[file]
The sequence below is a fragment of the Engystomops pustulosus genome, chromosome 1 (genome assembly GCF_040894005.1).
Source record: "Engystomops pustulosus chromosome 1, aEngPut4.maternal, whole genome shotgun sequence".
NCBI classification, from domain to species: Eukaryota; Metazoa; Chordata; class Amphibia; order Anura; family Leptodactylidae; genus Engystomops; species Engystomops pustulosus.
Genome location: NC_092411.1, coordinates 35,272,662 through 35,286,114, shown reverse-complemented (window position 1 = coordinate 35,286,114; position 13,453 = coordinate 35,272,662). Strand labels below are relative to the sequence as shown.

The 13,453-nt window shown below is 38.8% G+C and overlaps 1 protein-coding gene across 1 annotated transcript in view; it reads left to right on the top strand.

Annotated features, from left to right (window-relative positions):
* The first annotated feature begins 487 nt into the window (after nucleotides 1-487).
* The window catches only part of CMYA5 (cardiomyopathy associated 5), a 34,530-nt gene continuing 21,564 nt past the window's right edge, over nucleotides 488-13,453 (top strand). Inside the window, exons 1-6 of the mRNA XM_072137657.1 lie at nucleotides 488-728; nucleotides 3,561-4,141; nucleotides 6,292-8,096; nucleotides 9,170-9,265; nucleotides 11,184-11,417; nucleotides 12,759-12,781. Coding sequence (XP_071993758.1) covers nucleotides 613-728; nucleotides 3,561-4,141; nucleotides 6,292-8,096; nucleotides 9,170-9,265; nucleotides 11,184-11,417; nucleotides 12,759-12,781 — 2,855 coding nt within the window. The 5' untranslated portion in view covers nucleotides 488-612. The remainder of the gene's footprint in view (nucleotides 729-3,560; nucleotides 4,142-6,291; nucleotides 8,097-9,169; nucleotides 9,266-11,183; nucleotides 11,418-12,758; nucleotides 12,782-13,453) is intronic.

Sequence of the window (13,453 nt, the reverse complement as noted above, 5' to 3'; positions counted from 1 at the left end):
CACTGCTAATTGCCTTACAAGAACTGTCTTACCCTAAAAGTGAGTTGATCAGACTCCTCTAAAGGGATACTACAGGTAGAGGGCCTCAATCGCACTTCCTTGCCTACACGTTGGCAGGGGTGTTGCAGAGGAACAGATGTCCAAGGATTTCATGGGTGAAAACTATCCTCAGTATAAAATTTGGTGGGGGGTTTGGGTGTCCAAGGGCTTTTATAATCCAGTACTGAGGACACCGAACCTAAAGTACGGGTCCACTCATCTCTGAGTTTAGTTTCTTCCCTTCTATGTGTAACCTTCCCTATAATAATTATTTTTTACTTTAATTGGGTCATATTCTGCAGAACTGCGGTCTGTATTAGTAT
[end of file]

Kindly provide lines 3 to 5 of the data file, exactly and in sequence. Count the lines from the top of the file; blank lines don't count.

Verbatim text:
NCBI classification, from domain to species: Eukaryota; Metazoa; Chordata; class Amphibia; order Anura; family Leptodactylidae; genus Engystomops; species Engystomops pustulosus.
Genome location: NC_092411.1, coordinates 35,272,662 through 35,286,114, shown reverse-complemented (window position 1 = coordinate 35,286,114; position 13,453 = coordinate 35,272,662). Strand labels below are relative to the sequence as shown.

The 13,453-nt window shown below is 38.8% G+C and overlaps 1 protein-coding gene across 1 annotated transcript in view; it reads left to right on the top strand.